Recently, I’ve heard a lot of people say true Christian love requires telling people when they are sinning, so I thought I would offer a product to make it a little easier.
Here’s what I have in mind: A small card printed on one side with “Love you!” On the other side will be a list of personal sins with checkboxes. When I go out to dinner and see someone eating a third piece of fried chicken, I can simply check “gluttony” and drop it off at her table. I can leave a “greed”-checked card under the windshield wiper of the Porsche I often see parked outside my HEB. It might be best to have cards made with the “gossip” box pre-checked, as I will be handing many of them out at prayer meetings.
Does that sound ridiculous? It’s not too different from the drive-by judgment we often exercise. Many Christians seem all too happy to spout off about the personal sins of people we don’t know. We rant and rave on Twitter, or we sneak into the comment sections of other people’s Facebook pages to get our two cents in.
When it comes to the fraught issues surrounding human sexuality and gender, Christians have a terribly nasty habit of weighing in where we are uninvited. We insist following Jesus faithfully means calling people out on their sin wherever and whenever we see it, which we politely term speaking the truth in love. “Yes, Jesus ate with sinners,” some say, “but remember that Jesus also said, ‘Go and sin no more.’”
Since that is widely considered the mic drop of these conversations, it’s helpful to examine it more closely. The gospels are full of stories of Jesus engaging with sinners. How does he speak about it?
What Jesus says/doesn’t say
In the Gospel of Luke, a sinful woman appears at a dinner party at a Pharisee’s house. Armed with an alabaster jar of ointment, she weeps at the feet of Jesus and anoints him with her tears. The outraged host is quickly put in his place, then Jesus turns to the woman and forgives her sins. Now here is where we might expect Jesus to tell the woman to do better in the future, but his surprising final words to her are not an admonition against sin. He dismisses the sinner like this: “Your faith has saved you; go in peace.”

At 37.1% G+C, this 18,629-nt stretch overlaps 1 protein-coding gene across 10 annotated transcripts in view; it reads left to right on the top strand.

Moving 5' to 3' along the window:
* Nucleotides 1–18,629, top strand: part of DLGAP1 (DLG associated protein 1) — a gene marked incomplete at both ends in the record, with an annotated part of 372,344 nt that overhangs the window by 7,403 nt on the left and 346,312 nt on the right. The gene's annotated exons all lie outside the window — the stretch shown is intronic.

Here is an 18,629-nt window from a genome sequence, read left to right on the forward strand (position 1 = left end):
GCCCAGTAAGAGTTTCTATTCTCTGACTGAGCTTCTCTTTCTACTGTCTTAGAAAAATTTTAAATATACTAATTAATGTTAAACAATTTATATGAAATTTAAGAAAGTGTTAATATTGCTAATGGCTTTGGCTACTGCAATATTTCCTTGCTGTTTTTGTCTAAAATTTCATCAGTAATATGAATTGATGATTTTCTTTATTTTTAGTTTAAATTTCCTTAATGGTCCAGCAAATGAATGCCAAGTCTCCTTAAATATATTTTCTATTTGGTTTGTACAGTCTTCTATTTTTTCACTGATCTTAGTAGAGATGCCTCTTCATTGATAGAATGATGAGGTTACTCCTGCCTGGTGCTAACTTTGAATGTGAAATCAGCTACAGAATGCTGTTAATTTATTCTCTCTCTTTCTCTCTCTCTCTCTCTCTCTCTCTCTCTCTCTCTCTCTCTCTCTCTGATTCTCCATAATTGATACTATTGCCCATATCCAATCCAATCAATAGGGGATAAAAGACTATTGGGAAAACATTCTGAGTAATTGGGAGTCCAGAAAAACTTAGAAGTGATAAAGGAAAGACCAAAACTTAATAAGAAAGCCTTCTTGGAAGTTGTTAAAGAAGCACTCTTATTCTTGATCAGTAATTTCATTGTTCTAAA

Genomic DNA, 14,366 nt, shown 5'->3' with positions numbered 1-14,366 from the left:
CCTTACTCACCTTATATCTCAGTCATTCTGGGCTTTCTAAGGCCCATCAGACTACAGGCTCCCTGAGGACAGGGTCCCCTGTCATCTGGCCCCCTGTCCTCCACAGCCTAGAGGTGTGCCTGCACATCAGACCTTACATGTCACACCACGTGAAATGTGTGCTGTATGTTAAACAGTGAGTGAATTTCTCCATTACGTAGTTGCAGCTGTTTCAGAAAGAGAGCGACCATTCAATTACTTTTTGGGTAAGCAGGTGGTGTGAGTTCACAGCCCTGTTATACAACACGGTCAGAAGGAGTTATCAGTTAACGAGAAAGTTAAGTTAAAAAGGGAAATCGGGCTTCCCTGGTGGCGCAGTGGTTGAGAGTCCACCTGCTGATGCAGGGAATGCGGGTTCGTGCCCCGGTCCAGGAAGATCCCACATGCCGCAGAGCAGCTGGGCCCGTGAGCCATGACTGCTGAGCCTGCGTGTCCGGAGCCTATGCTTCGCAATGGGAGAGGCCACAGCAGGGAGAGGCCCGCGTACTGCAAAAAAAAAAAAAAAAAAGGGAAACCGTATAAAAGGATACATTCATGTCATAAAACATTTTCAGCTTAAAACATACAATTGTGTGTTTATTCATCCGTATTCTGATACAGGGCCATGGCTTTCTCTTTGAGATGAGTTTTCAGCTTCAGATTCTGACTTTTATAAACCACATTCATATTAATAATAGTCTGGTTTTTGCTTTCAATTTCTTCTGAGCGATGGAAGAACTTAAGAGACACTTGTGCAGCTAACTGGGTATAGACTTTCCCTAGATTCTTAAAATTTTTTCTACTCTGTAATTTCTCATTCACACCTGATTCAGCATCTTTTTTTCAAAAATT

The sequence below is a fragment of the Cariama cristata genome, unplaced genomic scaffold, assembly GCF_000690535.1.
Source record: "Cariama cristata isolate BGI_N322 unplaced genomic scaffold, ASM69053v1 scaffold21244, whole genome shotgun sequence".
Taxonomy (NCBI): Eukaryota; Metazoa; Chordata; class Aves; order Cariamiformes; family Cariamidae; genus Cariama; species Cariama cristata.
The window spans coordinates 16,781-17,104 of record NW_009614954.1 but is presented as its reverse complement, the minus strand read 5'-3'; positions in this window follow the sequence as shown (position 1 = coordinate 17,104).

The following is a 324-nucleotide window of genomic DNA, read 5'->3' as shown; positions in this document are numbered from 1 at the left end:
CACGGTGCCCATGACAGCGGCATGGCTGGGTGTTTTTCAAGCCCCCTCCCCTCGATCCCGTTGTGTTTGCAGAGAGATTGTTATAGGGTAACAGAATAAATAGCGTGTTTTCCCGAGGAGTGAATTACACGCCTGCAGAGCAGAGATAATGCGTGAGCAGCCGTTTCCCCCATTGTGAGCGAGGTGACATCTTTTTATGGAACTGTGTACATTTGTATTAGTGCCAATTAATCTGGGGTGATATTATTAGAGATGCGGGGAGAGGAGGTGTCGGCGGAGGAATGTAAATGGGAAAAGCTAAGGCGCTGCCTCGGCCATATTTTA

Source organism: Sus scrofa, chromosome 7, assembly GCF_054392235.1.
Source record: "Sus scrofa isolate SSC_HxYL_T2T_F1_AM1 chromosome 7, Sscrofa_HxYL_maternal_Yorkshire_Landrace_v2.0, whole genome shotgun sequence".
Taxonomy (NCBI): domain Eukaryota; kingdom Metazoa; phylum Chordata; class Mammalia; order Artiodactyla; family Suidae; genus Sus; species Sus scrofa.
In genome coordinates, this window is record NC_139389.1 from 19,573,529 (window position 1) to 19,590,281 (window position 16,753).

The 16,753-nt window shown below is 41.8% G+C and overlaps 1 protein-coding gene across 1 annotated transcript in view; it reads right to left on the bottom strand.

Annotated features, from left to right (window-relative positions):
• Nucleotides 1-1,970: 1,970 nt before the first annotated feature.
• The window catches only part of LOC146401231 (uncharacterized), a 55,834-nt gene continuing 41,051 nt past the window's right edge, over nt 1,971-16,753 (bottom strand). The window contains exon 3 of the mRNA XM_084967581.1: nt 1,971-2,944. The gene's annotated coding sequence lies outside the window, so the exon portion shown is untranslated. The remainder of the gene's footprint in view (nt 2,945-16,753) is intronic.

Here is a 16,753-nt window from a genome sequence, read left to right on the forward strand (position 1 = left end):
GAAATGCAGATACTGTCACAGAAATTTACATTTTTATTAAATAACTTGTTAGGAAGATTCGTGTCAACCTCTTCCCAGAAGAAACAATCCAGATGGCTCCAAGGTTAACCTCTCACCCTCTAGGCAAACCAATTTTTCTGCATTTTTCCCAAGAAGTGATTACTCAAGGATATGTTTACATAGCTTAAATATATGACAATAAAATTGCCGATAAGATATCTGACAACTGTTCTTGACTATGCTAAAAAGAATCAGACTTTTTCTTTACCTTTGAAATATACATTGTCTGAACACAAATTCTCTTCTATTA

The famous sentence “Go and sin no more” is from John’s story of an adulterous woman. Having been caught red-handed, she is brought out by the scribes and Pharisees to be killed. Jesus stoops to scribble mysteriously on the ground, fielding continued questions from the elders. Jesus informs them that their own sin disqualifies them from carrying out the legally mandated punishment.
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The Gospel writer tells us this is a test. The authorities want nothing more than for this itinerant preacher to mess up so they can charge him with a crime. This is a moment of great danger for Jesus and his followers. So, when Jesus tells the adulterous woman to refrain from sin, he only does so after he has put himself in harm’s way to defend her. Jesus puts his own body on the line to speak out against those who would judge her. How many of us would do the same?
The sinners Jesus denounces
The only sinners Jesus denounces in public are religious people who oppress others. He turns over tables in the temple and chastises leaders for their hypocrisy. He lambasts the scribes and Pharisees who “lock people out of the kingdom of heaven. For you do not go in yourselves, and when others are going in, you stop them” (Matthew 23:13). He criticizes those in power for laying heavy burdens on the people.
We say we aspire to be more like Jesus. We want to put ourselves into the gospel story and ask, “What would Jesus do?” But we largely ignore the systemic sin that plagues our churches, our communities and our nation. Instead of speaking truth about racism, sexism or unjust economic systems, we “love” people from afar by proclaiming them sinners. How unlike the man we claim to follow.
This is not to say we never address personal sin. But if we are speaking truth in love, we must have demonstrated that love already. We must earn the right to speak to someone about sin. No “sinner” is required to listen to us; we build credibility in the process of a relationship. Moreover, being in a relationship assumes mutual accountability. It does not exist solely for the purpose of one person judging the other in the name of the gospel.
Otherwise, when we place ourselves in the story, we are not Jesus, and we are not the shamed sinner. We are the men with stones in our hands, waiting for an opening in the fray.
Ellen Di Giosia is associate pastor of faith formation at Woodland Baptist Church in San Antonio.